Maritime Domain Awareness is the understanding of all aspects relating to the maritime
domain that may have an effect on the security, economy or environment of a country bordering
the sea. Large ships in South Africa have historically been monitored using ship-based
transponder systems such as Automatic Identification System. These systems transmit geographical
ship coordinates which allow operators to track ships. The greatest disadvantage
of monitoring ships in this manner is that the transponders need to be installed and switched
on in order to track ships.
The monitoring of ships can be done in another manner by taking advantage of Synthetic
Aperture Radar imagery which allows for the monitoring of large portions of the Earth.
This imagery is generated using an active sensor which makes use of radar pulses to observe
areas under any weather condition, day or night. In this dissertation, various ship detection
systems configurations were tested using Synthetic Aperture Radar imagery and experimental
conclusions were drawn for each configuration. The system was tested against simulated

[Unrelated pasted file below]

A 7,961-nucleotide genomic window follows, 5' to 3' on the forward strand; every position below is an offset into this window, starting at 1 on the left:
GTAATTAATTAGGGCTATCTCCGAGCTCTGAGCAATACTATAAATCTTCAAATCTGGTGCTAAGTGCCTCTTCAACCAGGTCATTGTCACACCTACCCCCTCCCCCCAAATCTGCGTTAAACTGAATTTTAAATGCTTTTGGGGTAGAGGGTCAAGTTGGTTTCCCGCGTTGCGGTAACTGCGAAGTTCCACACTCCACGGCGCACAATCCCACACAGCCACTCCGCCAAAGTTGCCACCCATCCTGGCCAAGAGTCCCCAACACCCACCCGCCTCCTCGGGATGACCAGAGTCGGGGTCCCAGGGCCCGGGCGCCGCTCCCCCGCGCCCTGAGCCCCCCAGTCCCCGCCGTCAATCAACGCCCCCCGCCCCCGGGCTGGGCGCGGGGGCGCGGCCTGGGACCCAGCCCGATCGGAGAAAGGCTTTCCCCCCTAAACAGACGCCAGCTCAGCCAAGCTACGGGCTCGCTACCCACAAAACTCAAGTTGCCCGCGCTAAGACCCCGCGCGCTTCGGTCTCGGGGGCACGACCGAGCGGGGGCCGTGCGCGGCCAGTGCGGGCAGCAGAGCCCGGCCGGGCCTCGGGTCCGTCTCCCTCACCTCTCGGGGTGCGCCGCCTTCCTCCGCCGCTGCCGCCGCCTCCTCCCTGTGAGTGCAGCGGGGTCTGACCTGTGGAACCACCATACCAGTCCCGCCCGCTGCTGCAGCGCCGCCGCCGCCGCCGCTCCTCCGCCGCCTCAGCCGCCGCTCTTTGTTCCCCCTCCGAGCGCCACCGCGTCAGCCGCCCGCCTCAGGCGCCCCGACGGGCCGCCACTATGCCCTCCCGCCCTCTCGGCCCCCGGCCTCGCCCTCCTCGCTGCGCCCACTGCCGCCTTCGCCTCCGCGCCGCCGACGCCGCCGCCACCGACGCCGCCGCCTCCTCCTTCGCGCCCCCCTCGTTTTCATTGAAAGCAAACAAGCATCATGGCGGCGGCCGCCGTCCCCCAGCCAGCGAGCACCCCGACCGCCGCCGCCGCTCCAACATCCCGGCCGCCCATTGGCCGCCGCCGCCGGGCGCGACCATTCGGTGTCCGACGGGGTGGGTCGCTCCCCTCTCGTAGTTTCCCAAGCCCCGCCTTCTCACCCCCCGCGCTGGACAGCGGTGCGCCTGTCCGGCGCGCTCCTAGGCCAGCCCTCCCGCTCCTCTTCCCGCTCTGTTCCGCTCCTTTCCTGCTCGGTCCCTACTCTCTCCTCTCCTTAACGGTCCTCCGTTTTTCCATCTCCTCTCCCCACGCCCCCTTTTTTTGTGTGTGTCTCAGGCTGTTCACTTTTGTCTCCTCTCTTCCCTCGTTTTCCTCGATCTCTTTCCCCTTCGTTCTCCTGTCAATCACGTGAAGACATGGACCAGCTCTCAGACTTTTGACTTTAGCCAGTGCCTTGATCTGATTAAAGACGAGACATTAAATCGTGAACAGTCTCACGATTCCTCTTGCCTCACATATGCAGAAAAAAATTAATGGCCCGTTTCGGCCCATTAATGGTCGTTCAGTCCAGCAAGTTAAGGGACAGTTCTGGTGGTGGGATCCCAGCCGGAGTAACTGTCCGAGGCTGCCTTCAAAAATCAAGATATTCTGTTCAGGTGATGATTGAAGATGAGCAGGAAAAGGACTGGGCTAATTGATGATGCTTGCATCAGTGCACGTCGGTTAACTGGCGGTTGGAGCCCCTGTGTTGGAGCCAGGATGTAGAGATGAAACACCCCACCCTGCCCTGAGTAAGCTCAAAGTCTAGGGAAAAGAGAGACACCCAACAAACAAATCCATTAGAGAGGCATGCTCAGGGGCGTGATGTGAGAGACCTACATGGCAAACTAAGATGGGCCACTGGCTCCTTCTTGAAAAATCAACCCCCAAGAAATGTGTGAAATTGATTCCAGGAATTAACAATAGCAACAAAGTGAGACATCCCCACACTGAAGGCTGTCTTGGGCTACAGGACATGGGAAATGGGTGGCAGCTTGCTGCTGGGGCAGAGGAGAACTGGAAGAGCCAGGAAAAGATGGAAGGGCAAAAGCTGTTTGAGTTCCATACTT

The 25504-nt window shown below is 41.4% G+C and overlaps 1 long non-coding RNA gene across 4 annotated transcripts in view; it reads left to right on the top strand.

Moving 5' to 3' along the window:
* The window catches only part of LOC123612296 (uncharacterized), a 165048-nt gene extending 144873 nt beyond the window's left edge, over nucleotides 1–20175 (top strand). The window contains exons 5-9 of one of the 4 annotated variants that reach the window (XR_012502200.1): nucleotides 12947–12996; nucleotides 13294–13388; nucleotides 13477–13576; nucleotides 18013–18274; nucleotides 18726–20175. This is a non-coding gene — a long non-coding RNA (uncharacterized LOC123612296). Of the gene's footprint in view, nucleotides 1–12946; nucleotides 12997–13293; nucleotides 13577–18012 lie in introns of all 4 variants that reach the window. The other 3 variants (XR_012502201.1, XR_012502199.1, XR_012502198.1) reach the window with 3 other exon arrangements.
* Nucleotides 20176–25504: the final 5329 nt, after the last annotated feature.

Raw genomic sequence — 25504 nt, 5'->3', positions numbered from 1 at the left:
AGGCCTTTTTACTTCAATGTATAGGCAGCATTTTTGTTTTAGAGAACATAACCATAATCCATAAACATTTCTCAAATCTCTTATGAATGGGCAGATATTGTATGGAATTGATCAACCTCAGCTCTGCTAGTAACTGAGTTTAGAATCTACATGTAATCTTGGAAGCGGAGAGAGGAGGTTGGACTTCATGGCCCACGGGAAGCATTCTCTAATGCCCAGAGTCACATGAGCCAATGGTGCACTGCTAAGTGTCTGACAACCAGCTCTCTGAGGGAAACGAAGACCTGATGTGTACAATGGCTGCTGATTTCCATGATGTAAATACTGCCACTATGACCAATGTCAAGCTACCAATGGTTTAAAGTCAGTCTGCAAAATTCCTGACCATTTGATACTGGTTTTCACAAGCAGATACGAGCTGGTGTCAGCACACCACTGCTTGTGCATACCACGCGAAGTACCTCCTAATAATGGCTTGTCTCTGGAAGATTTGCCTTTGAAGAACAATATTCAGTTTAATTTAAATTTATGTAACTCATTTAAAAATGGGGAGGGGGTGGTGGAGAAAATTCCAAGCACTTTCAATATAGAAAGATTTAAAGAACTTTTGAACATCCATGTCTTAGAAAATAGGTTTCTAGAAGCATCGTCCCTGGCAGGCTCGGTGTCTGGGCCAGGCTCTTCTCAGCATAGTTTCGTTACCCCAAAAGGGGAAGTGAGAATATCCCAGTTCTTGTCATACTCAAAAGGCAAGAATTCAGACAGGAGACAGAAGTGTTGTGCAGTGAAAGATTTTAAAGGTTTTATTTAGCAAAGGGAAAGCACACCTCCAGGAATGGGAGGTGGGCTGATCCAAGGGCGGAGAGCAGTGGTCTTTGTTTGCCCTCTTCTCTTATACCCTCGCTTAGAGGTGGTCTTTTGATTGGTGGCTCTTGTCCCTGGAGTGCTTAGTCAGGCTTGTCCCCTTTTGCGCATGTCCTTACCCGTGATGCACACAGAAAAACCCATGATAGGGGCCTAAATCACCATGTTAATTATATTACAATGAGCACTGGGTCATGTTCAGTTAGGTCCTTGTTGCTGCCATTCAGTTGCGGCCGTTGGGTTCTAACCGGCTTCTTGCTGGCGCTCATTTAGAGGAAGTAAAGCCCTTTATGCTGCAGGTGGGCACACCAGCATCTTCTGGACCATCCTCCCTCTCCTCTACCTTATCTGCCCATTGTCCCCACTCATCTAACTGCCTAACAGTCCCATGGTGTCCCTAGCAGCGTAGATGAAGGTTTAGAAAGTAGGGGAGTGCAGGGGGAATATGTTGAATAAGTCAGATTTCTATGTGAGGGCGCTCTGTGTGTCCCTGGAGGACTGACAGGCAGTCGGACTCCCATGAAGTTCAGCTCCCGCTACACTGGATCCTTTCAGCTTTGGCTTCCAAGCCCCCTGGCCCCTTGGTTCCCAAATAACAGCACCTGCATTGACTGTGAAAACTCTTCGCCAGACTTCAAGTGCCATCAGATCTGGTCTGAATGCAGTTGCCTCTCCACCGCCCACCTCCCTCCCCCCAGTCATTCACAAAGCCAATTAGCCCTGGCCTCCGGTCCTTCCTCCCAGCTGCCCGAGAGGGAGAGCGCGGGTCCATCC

Synthetic Aperture Radar imagery and actual Synthetic Aperture Radar imagery located
within the South African Exclusive Economic Zone. Tests were performed in order to evaluate which noise distribution model best models the Synthetic Aperture Radar imagery used in
this study over South African coastal waters. The parameters and the effects of varying them
within each system configuration were evaluated.
Experimental results found that the K-distribution is the noise distribution model that best
describes the noise of sea-water found within the Synthetic Aperture Radar imagery used
in this study. Furthermore, it was determined that ship detection system configurations
using the Constant False Alarm Rate prescreening method had the highest average detection
accuracies and lowest false alarm rates amongst all of the configurations tested. The various
detection system configurations had similar detection accuracies at low thresholds but varied
significantly in terms of the number of false alarms.
Dissertation (MEng)--University of Pretoria, 2014.